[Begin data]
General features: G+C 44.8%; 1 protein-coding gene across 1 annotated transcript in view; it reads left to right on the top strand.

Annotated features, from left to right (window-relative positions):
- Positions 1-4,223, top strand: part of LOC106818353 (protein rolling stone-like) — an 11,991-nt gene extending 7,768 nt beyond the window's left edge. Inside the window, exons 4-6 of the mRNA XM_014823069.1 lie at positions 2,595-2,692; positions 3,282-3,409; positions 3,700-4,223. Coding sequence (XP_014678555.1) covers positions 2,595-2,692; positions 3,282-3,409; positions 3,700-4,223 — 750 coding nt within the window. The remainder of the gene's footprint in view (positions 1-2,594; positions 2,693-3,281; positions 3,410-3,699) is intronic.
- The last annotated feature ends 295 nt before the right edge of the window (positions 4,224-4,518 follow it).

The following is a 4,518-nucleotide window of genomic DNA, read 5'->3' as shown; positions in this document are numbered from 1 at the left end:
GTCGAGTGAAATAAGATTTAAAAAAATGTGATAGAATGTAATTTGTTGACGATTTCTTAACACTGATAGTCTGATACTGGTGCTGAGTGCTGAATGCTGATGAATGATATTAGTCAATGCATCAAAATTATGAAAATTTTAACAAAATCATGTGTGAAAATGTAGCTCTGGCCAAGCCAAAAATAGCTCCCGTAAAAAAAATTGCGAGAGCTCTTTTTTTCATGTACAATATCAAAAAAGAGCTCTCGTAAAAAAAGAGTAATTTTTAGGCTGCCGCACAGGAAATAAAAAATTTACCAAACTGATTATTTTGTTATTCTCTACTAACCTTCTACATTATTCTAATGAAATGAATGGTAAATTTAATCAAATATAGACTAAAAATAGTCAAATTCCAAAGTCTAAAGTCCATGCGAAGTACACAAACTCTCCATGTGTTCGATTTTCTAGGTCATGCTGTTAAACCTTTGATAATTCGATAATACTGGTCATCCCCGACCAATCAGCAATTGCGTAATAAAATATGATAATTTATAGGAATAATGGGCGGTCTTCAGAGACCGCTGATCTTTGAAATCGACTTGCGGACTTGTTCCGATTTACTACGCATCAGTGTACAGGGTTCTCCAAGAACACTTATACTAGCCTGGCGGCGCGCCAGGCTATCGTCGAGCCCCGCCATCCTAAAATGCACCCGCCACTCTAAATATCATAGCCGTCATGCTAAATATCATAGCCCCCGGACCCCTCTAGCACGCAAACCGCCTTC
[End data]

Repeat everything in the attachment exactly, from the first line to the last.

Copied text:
General features: G+C 44.8%; 1 protein-coding gene across 1 annotated transcript in view; it reads left to right on the top strand.

Annotated features, from left to right (window-relative positions):
- Positions 1-4,223, top strand: part of LOC106818353 (protein rolling stone-like) — an 11,991-nt gene extending 7,768 nt beyond the window's left edge. Inside the window, exons 4-6 of the mRNA XM_014823069.1 lie at positions 2,595-2,692; positions 3,282-3,409; positions 3,700-4,223. Coding sequence (XP_014678555.1) covers positions 2,595-2,692; positions 3,282-3,409; positions 3,700-4,223 — 750 coding nt within the window. The remainder of the gene's footprint in view (positions 1-2,594; positions 2,693-3,281; positions 3,410-3,699) is intronic.
- The last annotated feature ends 295 nt before the right edge of the window (positions 4,224-4,518 follow it).

The following is a 4,518-nucleotide window of genomic DNA, read 5'->3' as shown; positions in this document are numbered from 1 at the left end:
GTCGAGTGAAATAAGATTTAAAAAAATGTGATAGAATGTAATTTGTTGACGATTTCTTAACACTGATAGTCTGATACTGGTGCTGAGTGCTGAATGCTGATGAATGATATTAGTCAATGCATCAAAATTATGAAAATTTTAACAAAATCATGTGTGAAAATGTAGCTCTGGCCAAGCCAAAAATAGCTCCCGTAAAAAAAATTGCGAGAGCTCTTTTTTTCATGTACAATATCAAAAAAGAGCTCTCGTAAAAAAAGAGTAATTTTTAGGCTGCCGCACAGGAAATAAAAAATTTACCAAACTGATTATTTTGTTATTCTCTACTAACCTTCTACATTATTCTAATGAAATGAATGGTAAATTTAATCAAATATAGACTAAAAATAGTCAAATTCCAAAGTCTAAAGTCCATGCGAAGTACACAAACTCTCCATGTGTTCGATTTTCTAGGTCATGCTGTTAAACCTTTGATAATTCGATAATACTGGTCATCCCCGACCAATCAGCAATTGCGTAATAAAATATGATAATTTATAGGAATAATGGGCGGTCTTCAGAGACCGCTGATCTTTGAAATCGACTTGCGGACTTGTTCCGATTTACTACGCATCAGTGTACAGGGTTCTCCAAGAACACTTATACTAGCCTGGCGGCGCGCCAGGCTATCGTCGAGCCCCGCCATCCTAAAATGCACCCGCCACTCTAAATATCATAGCCGTCATGCTAAATATCATAGCCCCCGGACCCCTCTAGCACGCAAACCGCCTTC